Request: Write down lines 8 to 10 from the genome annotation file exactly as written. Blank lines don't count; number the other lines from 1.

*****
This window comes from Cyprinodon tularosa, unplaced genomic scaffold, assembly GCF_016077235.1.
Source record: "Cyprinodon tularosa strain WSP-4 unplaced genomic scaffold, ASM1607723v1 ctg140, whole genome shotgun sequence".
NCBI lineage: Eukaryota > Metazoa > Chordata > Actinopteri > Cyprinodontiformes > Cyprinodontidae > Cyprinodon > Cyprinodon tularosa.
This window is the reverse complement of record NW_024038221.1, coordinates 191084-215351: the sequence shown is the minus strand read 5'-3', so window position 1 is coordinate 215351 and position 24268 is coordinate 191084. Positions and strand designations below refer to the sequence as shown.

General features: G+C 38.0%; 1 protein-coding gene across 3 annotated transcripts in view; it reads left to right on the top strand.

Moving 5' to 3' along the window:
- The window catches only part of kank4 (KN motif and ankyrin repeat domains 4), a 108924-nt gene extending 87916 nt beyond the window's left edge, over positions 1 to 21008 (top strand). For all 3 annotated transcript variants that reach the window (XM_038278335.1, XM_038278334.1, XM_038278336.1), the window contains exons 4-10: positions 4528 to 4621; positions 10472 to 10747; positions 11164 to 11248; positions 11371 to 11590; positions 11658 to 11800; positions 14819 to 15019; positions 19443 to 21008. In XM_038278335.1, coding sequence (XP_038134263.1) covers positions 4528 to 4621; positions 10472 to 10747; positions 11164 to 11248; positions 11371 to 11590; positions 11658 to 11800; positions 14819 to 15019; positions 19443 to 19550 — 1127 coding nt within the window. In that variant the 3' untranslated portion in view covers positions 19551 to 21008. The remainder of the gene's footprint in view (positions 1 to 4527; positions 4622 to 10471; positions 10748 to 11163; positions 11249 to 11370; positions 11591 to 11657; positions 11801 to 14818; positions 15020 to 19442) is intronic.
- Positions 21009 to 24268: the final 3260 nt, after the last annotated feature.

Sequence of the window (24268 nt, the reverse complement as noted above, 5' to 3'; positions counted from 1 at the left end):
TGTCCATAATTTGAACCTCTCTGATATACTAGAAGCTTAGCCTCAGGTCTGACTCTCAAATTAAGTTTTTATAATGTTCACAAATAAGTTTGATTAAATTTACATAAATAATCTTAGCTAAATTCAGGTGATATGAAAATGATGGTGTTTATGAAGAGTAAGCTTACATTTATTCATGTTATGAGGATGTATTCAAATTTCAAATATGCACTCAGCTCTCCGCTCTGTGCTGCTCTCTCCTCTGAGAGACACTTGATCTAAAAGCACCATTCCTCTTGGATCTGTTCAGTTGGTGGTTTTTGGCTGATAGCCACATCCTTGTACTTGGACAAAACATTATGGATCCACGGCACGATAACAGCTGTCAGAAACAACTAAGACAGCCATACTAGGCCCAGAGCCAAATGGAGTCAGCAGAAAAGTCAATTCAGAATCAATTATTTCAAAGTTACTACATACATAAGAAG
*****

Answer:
- Positions 21009 to 24268: the final 3260 nt, after the last annotated feature.

Sequence of the window (24268 nt, the reverse complement as noted above, 5' to 3'; positions counted from 1 at the left end):
TGTCCATAATTTGAACCTCTCTGATATACTAGAAGCTTAGCCTCAGGTCTGACTCTCAAATTAAGTTTTTATAATGTTCACAAATAAGTTTGATTAAATTTACATAAATAATCTTAGCTAAATTCAGGTGATATGAAAATGATGGTGTTTATGAAGAGTAAGCTTACATTTATTCATGTTATGAGGATGTATTCAAATTTCAAATATGCACTCAGCTCTCCGCTCTGTGCTGCTCTCTCCTCTGAGAGACACTTGATCTAAAAGCACCATTCCTCTTGGATCTGTTCAGTTGGTGGTTTTTGGCTGATAGCCACATCCTTGTACTTGGACAAAACATTATGGATCCACGGCACGATAACAGCTGTCAGAAACAACTAAGACAGCCATACTAGGCCCAGAGCCAAATGGAGTCAGCAGAAAAGTCAATTCAGAATCAATTATTTCAAAGTTACTACATACATAAGAAG